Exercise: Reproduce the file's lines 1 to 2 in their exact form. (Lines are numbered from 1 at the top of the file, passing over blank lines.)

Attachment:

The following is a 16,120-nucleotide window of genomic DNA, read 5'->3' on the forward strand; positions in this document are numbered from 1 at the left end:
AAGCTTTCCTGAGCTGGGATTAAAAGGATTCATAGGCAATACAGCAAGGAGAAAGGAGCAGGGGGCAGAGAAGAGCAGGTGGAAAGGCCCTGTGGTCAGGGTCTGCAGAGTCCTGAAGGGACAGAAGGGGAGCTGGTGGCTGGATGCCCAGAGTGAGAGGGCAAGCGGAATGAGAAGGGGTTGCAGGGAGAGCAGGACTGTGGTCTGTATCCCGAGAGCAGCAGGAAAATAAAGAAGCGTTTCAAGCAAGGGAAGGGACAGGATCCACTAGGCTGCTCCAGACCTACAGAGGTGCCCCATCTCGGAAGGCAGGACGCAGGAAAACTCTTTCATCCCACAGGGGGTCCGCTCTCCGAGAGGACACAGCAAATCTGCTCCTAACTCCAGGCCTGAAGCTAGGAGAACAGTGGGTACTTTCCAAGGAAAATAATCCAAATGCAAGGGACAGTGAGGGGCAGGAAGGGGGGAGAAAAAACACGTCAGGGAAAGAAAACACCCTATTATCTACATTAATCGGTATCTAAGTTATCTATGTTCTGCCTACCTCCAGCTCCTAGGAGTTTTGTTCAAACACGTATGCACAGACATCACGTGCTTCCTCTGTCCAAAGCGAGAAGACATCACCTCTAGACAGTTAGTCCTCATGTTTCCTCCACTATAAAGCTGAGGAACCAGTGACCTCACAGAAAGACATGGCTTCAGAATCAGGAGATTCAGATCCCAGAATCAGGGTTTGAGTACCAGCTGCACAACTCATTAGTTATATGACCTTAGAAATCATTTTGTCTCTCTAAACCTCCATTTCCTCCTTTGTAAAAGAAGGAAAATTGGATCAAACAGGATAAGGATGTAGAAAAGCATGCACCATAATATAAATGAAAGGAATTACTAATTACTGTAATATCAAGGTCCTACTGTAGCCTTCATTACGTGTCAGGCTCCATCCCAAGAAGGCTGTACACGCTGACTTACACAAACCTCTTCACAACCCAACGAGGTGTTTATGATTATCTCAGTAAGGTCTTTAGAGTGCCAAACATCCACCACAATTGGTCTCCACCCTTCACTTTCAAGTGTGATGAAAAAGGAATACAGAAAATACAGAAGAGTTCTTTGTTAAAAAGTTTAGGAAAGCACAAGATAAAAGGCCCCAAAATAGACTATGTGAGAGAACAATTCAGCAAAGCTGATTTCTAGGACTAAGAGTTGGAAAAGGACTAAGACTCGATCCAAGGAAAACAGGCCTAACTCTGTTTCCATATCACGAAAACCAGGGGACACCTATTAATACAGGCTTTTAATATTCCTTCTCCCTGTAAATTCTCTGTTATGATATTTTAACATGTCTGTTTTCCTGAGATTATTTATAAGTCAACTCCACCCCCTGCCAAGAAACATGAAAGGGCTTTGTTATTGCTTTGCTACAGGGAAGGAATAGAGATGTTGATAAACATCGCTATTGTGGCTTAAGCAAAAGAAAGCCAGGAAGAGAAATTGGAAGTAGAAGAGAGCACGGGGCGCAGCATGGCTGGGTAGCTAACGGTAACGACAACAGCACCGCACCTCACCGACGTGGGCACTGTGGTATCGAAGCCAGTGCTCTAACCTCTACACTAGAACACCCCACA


The following is a 16,120-nucleotide window of genomic DNA, read 5'->3' on the forward strand; positions in this document are numbered from 1 at the left end:
AAGCTTTCCTGAGCTGGGATTAAAAGGATTCATAGGCAATACAGCAAGGAGAAAGGAGCAGGGGGCAGAGAAGAGCAGGTGGAAAGGCCCTGTGGTCAGGGTCTGCAGAGTCCTGAAGGGACAGAAGGGGAGCTGGTGGCTGGATGCCCAGAGTGAGAGGGCAAGCGGAATGAGAAGGGGTTGCAGGGAGAGCAGGACTGTGGTCTGTATCCCGAGAGCAGCAGGAAAATAAAGAAGCGTTTCAAGCAAGGGAAGGGACAGGATCCACTAGGCTGCTCCAGACCTACAGAGGTGCCCCATCTCGGAAGGCAGGACGCAGGAAAACTCTTTCATCCCACAGGGGGTCCGCTCTCCGAGAGGACACAGCAAATCTGCTCCTAACTCCAGGCCTGAAGCTAGGAGAACAGTGGGTACTTTCCAAGGAAAATAATCCAAATGCAAGGGACAGTGAGGGGCAGGAAGGGGGGAGAAAAAACACGTCAGGGAAAGAAAACACCCTATTATCTACATTAATCGGTATCTAAGTTATCTATGTTCTGCCTACCTCCAGCTCCTAGGAGTTTTGTTCAAACACGTATGCACAGACATCACGTGCTTCCTCTGTCCAAAGCGAGAAGACATCACCTCTAGACAGTTAGTCCTCATGTTTCCTCCACTATAAAGCTGAGGAACCAGTGACCTCACAGAAAGACATGGCTTCAGAATCAGGAGATTCAGATCCCAGAATCAGGGTTTGAGTACCAGCTGCACAACTCATTAGTTATATGACCTTAGAAATCATTTTGTCTCTCTAAACCTCCATTTCCTCCTTTGTAAAAGAAGGAAAATTGGATCAAACAGGATAAGGATGTAGAAAAGCATGCACCATAATATAAATGAAAGGAATTACTAATTACTGTAATATCAAGGTCCTACTGTAGCCTTCATTACGTGTCAGGCTCCATCCCAAGAAGGCTGTACACGCTGACTTACACAAACCTCTTCACAACCCAACGAGGTGTTTATGATTATCTCAGTAAGGTCTTTAGAGTGCCAAACATCCACCACAATTGGTCTCCACCCTTCACTTTCAAGTGTGATGAAAAAGGAATACAGAAAATACAGAAGAGTTCTTTGTTAAAAAGTTTAGGAAAGCACAAGATAAAAGGCCCCAAAATAGACTATGTGAGAGAACAATTCAGCAAAGCTGATTTCTAGGACTAAGAGTTGGAAAAGGACTAAGACTCGATCCAAGGAAAACAGGCCTAACTCTGTTTCCATATCACGAAAACCAGGGGACACCTATTAATACAGGCTTTTAATATTCCTTCTCCCTGTAAATTCTCTGTTATGATATTTTAACATGTCTGTTTTCCTGAGATTATTTATAAGTCAACTCCACCCCCTGCCAAGAAACATGAAAGGGCTTTGTTATTGCTTTGCTACAGGGAAGGAATAGAGATGTTGATAAACATCGCTATTGTGGCTTAAGCAAAAGAAAGCCAGGAAGAGAAATTGGAAGTAGAAGAGAGCACGGGGCGCAGCATGGCTGGGTAGCTAACGGTAACGACAACAGCACCGCACCTCACCGACGTGGGCACTGTGGTATCGAAGCCAGTGCTCTAACCTCTACACTAGAACACCCCACA